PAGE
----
Medieval Writing
The Content of Books
The earliest surviving medieval books are works of church liturgy. This is hardly surprising given that the reintroduction of literacy to Europe came through the monasteries. The earliest foci of literacy were missionising centres whose function was to convert the pagan populations to Christianity.
Modern statue of the baptism of Clovis at the place where it supposedly happened in Rheims.
By the end of the middle ages, a large array of subjects was covered in manuscript books. Secular authors and increasing lay literacy had broadened the readership and their interests. The written word rather than oral tradition had become the means of transmitting much knowledge. It is tempting to suggest that by the end of the middle ages what was found in books included everything, but that is not quite true.
The written word was based in a tradition of writing derived from the Classical world and a tradition of the church and its concerns with moral improvement. These themes come through in many types of works. What is often absent, which we take for granted today when we wander into a bookshop, is the plain observation of the diversity of the world, its natural phenomena and its peoples. Much practical working knowledge was also transmitted by other than the permanent written word.
We get very superior about this and claim it is because they had not yet invented Science, but were locked into Religious Superstition. But we know that medieval people had a great knowledge of the natural world and its phenomena.
They grew food successfully in a range of environments. They transformed it into bread, beer, preserved meat and fish, butter and wine.
The vinegrowers of Chartres are preserved in stained glass.
Gothic building They spanned rivers with bridges and built enormous and technically complex buildings.
The other major church of Chartres, St Pierre, shows the most technically advanced form of Gothic, with a skeletal stone frame holding up glass walls.
They manipulated material to make metals, glass, enamel, paints for many different purposes, dyes for clothing. They turned animal skins into leather for shoes and saddles or parchment for manuscripts.
bronze effigy
tanner This full sized bronze effigy of a 13th century bishop in Amiens cathedral represents technical knowledge of a high order.
A Chartres tanner stirs his vat of pretty obnoxious substances known to turn cowskin into leather.
Much of this knowledge is not preserved in detail in manuscript books. There is no manual on How to Build a Gothic Cathedral, but the idea that the master mason just got the workers to stick it up and see if it fell down is nonsensical. Yes, things did occasionally fall down when they were stretching the envelope of tolerance, but a system of knowledge was passed between experts by some means other than the manuscript book tradition.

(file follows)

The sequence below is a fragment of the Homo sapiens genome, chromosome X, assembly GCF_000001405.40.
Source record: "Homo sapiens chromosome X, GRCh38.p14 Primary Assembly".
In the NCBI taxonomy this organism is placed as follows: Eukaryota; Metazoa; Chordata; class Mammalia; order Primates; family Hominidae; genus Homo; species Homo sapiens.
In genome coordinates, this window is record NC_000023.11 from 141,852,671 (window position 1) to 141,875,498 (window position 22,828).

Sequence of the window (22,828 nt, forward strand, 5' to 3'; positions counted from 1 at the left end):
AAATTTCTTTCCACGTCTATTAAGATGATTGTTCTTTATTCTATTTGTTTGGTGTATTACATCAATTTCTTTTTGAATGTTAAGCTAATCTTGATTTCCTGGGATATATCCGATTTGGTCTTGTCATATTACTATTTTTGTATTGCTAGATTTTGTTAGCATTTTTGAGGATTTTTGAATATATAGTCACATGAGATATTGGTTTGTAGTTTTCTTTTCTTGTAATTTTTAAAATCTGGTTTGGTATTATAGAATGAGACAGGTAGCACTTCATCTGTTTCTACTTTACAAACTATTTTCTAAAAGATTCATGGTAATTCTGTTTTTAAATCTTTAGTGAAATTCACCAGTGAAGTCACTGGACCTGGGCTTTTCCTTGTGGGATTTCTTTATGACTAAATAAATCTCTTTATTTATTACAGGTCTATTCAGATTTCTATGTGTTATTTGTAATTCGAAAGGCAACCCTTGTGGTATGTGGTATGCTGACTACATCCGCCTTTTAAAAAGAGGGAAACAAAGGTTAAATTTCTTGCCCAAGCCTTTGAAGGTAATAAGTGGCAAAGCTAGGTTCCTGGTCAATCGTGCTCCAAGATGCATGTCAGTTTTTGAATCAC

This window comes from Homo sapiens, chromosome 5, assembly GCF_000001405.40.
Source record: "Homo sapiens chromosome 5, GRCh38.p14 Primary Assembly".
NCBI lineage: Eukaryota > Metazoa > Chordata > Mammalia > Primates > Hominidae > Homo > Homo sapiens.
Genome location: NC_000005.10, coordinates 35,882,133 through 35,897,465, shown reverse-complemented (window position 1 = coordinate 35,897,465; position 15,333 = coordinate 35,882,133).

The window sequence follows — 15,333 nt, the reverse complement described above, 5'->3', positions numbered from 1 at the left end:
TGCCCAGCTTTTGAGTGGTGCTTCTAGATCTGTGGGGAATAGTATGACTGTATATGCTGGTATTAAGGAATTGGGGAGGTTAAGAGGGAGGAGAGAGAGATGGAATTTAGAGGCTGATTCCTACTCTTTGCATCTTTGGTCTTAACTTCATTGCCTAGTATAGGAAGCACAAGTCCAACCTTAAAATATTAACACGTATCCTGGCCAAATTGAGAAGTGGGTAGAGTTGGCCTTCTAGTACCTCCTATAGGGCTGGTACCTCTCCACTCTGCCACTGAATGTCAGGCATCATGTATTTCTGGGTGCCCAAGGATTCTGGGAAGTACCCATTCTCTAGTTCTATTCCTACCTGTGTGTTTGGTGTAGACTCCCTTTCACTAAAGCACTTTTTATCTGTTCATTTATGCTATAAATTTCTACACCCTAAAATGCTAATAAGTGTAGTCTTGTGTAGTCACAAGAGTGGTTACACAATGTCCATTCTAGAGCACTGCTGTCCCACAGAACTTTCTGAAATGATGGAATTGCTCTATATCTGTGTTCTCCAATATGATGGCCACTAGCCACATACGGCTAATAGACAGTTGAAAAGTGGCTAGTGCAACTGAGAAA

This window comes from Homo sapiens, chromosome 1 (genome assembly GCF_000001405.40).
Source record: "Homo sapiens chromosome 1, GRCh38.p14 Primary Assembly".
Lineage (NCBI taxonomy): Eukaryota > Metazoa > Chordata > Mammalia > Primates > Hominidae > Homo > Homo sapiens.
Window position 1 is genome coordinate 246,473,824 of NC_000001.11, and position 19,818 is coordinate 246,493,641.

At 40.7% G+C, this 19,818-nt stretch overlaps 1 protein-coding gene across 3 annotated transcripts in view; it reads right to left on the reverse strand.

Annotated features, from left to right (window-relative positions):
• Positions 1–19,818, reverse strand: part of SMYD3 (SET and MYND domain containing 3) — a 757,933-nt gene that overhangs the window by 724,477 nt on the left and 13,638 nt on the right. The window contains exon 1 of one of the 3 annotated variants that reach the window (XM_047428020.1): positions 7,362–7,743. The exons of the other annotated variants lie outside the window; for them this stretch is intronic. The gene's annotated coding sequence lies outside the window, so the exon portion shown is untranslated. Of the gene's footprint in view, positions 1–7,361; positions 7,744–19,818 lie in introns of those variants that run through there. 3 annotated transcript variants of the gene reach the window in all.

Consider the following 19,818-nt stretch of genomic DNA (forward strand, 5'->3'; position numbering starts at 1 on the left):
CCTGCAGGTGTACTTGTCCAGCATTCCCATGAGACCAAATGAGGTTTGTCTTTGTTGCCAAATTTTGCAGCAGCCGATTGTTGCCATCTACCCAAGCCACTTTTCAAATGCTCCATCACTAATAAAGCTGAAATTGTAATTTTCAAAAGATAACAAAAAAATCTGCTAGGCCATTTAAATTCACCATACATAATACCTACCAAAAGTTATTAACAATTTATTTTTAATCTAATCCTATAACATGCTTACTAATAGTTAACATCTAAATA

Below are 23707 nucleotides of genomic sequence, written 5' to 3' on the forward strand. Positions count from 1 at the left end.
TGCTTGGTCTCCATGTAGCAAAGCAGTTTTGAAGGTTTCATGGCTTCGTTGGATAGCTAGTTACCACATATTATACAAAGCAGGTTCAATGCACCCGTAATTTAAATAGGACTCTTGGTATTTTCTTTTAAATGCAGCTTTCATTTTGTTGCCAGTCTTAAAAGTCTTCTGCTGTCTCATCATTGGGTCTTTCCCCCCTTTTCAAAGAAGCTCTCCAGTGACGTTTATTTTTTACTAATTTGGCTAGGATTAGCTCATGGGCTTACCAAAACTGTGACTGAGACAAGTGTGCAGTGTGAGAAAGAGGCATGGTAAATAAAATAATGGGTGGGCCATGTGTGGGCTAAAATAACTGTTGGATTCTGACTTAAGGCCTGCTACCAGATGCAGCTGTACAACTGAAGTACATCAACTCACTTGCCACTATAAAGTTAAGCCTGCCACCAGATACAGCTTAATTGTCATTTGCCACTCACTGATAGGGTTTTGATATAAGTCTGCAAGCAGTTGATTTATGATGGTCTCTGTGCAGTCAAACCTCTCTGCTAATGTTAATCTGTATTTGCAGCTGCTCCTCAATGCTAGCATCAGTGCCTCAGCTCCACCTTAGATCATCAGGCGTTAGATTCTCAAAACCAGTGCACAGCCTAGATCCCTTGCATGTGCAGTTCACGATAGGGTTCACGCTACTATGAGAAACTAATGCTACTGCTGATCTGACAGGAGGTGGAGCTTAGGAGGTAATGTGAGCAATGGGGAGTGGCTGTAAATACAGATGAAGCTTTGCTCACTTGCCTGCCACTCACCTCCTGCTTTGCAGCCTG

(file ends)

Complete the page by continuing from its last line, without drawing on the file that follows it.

Beauvais Cathedral
Most of Beauvais cathedral fell down, but they did try to build the tallest Gothic vault in France.
trebuchet There is a current craze for TV programs about ancient technology in which teams of individuals, usually with beards, attempt to reconstruct some gizmo or construction from the past without an instruction manual. I remember one about the trebuchet, a machine for throwing rocks at castles. It took about five scientists, two computers, seventeen scale models, three hundred volunteers and twenty-seven failed attempts to finally conclude that, yes, Edward I and his men could have accurately knocked down a Scottish castle wall with one of those things while staying out of arrow range. I will bet you anything that old Edward's carpenters and engineers knew that already, without a leatherbound volume entitled The Trebuchet Builders Companion.
The point is that despite its ultimate breadth of scope, the medieval manuscript book was confined within a tradition. It does not represent the totality of medieval knowledge or interests or capacity to understand the world. There are practicalities in written works, but many such matters passed through oral tradition. It is worth considering this question of the tradition, its exclusions and its inclusions, in relation to each of the categories of works.
Categories of Works
The Written Word

If you are looking at this page without frames, there is more information about medieval writing to be found by going to the home page (framed) or the site map (no frames).
This site is created and maintained by Dr Dianne Tillotson, freelance researcher and compulsive multimedia and web author. Comments are welcome Material on this web site is copyright, but some parts more so than others. Please check here for copyright status and usage before you start making free with it. This page last modified 13/2/2005.